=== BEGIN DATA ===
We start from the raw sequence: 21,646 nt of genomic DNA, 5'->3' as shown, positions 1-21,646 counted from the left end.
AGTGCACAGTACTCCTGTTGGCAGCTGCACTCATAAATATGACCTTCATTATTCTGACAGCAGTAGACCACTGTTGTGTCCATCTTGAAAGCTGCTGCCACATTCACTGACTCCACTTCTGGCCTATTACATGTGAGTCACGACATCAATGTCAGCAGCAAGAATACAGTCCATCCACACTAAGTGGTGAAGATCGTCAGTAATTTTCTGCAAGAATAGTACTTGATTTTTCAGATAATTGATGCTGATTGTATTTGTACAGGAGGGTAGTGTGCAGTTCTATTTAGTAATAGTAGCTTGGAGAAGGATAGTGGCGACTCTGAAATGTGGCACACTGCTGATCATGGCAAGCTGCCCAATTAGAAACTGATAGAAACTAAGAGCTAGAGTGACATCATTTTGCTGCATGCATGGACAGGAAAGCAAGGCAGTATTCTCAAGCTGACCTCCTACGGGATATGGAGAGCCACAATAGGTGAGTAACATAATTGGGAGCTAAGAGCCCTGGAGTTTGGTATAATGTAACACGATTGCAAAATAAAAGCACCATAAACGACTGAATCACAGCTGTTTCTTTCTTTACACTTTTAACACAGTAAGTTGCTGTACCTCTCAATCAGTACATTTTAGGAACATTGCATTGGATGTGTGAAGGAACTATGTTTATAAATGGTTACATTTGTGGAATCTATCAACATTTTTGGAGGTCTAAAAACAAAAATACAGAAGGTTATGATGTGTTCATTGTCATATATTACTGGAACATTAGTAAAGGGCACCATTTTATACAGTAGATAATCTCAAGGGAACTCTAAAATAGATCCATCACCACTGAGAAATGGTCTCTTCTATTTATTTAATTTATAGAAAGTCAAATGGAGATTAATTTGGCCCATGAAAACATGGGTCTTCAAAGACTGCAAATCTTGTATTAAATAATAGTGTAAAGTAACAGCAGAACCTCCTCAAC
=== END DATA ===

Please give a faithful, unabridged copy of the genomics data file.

We start from the raw sequence: 21,646 nt of genomic DNA, 5'->3' as shown, positions 1-21,646 counted from the left end.
AGTGCACAGTACTCCTGTTGGCAGCTGCACTCATAAATATGACCTTCATTATTCTGACAGCAGTAGACCACTGTTGTGTCCATCTTGAAAGCTGCTGCCACATTCACTGACTCCACTTCTGGCCTATTACATGTGAGTCACGACATCAATGTCAGCAGCAAGAATACAGTCCATCCACACTAAGTGGTGAAGATCGTCAGTAATTTTCTGCAAGAATAGTACTTGATTTTTCAGATAATTGATGCTGATTGTATTTGTACAGGAGGGTAGTGTGCAGTTCTATTTAGTAATAGTAGCTTGGAGAAGGATAGTGGCGACTCTGAAATGTGGCACACTGCTGATCATGGCAAGCTGCCCAATTAGAAACTGATAGAAACTAAGAGCTAGAGTGACATCATTTTGCTGCATGCATGGACAGGAAAGCAAGGCAGTATTCTCAAGCTGACCTCCTACGGGATATGGAGAGCCACAATAGGTGAGTAACATAATTGGGAGCTAAGAGCCCTGGAGTTTGGTATAATGTAACACGATTGCAAAATAAAAGCACCATAAACGACTGAATCACAGCTGTTTCTTTCTTTACACTTTTAACACAGTAAGTTGCTGTACCTCTCAATCAGTACATTTTAGGAACATTGCATTGGATGTGTGAAGGAACTATGTTTATAAATGGTTACATTTGTGGAATCTATCAACATTTTTGGAGGTCTAAAAACAAAAATACAGAAGGTTATGATGTGTTCATTGTCATATATTACTGGAACATTAGTAAAGGGCACCATTTTATACAGTAGATAATCTCAAGGGAACTCTAAAATAGATCCATCACCACTGAGAAATGGTCTCTTCTATTTATTTAATTTATAGAAAGTCAAATGGAGATTAATTTGGCCCATGAAAACATGGGTCTTCAAAGACTGCAAATCTTGTATTAAATAATAGTGTAAAGTAACAGCAGAACCTCCTCAAC